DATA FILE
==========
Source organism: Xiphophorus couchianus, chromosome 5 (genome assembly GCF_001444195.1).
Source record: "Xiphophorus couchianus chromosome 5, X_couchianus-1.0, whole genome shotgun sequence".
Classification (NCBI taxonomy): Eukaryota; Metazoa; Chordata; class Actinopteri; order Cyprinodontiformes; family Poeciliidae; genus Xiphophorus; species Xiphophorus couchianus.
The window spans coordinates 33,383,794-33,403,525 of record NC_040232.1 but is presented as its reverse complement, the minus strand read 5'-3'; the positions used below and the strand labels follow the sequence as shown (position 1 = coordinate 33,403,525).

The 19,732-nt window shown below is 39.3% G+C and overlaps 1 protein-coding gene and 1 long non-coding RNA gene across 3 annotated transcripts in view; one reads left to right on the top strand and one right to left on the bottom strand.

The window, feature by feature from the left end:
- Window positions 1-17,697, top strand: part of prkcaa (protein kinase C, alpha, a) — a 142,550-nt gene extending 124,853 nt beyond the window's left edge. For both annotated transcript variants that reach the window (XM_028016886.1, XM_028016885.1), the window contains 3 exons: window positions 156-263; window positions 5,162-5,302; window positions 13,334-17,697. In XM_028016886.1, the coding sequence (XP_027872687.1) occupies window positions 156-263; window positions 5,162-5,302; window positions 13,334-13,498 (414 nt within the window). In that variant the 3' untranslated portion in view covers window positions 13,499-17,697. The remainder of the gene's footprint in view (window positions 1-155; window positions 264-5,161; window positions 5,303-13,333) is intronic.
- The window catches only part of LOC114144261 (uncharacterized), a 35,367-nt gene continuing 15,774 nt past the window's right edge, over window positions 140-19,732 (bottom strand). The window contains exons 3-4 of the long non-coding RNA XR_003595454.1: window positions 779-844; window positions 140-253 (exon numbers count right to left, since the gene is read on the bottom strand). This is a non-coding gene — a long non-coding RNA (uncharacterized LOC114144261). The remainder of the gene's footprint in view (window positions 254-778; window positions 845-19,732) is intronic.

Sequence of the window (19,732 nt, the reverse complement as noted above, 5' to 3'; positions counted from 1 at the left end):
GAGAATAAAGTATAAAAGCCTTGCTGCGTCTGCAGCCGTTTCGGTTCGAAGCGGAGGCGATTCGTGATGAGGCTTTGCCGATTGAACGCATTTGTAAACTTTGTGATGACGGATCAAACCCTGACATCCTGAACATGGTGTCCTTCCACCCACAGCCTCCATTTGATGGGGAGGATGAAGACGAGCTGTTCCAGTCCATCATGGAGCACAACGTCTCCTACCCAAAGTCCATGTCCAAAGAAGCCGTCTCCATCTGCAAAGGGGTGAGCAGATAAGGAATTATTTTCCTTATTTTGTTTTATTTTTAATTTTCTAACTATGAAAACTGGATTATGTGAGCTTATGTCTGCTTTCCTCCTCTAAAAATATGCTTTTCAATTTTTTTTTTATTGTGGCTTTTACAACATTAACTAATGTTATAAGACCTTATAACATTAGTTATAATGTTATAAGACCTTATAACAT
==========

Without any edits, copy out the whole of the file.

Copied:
Source organism: Xiphophorus couchianus, chromosome 5 (genome assembly GCF_001444195.1).
Source record: "Xiphophorus couchianus chromosome 5, X_couchianus-1.0, whole genome shotgun sequence".
Classification (NCBI taxonomy): Eukaryota; Metazoa; Chordata; class Actinopteri; order Cyprinodontiformes; family Poeciliidae; genus Xiphophorus; species Xiphophorus couchianus.
The window spans coordinates 33,383,794-33,403,525 of record NC_040232.1 but is presented as its reverse complement, the minus strand read 5'-3'; the positions used below and the strand labels follow the sequence as shown (position 1 = coordinate 33,403,525).

The 19,732-nt window shown below is 39.3% G+C and overlaps 1 protein-coding gene and 1 long non-coding RNA gene across 3 annotated transcripts in view; one reads left to right on the top strand and one right to left on the bottom strand.

The window, feature by feature from the left end:
- Window positions 1-17,697, top strand: part of prkcaa (protein kinase C, alpha, a) — a 142,550-nt gene extending 124,853 nt beyond the window's left edge. For both annotated transcript variants that reach the window (XM_028016886.1, XM_028016885.1), the window contains 3 exons: window positions 156-263; window positions 5,162-5,302; window positions 13,334-17,697. In XM_028016886.1, the coding sequence (XP_027872687.1) occupies window positions 156-263; window positions 5,162-5,302; window positions 13,334-13,498 (414 nt within the window). In that variant the 3' untranslated portion in view covers window positions 13,499-17,697. The remainder of the gene's footprint in view (window positions 1-155; window positions 264-5,161; window positions 5,303-13,333) is intronic.
- The window catches only part of LOC114144261 (uncharacterized), a 35,367-nt gene continuing 15,774 nt past the window's right edge, over window positions 140-19,732 (bottom strand). The window contains exons 3-4 of the long non-coding RNA XR_003595454.1: window positions 779-844; window positions 140-253 (exon numbers count right to left, since the gene is read on the bottom strand). This is a non-coding gene — a long non-coding RNA (uncharacterized LOC114144261). The remainder of the gene's footprint in view (window positions 254-778; window positions 845-19,732) is intronic.

Sequence of the window (19,732 nt, the reverse complement as noted above, 5' to 3'; positions counted from 1 at the left end):
GAGAATAAAGTATAAAAGCCTTGCTGCGTCTGCAGCCGTTTCGGTTCGAAGCGGAGGCGATTCGTGATGAGGCTTTGCCGATTGAACGCATTTGTAAACTTTGTGATGACGGATCAAACCCTGACATCCTGAACATGGTGTCCTTCCACCCACAGCCTCCATTTGATGGGGAGGATGAAGACGAGCTGTTCCAGTCCATCATGGAGCACAACGTCTCCTACCCAAAGTCCATGTCCAAAGAAGCCGTCTCCATCTGCAAAGGGGTGAGCAGATAAGGAATTATTTTCCTTATTTTGTTTTATTTTTAATTTTCTAACTATGAAAACTGGATTATGTGAGCTTATGTCTGCTTTCCTCCTCTAAAAATATGCTTTTCAATTTTTTTTTTATTGTGGCTTTTACAACATTAACTAATGTTATAAGACCTTATAACATTAGTTATAATGTTATAAGACCTTATAACAT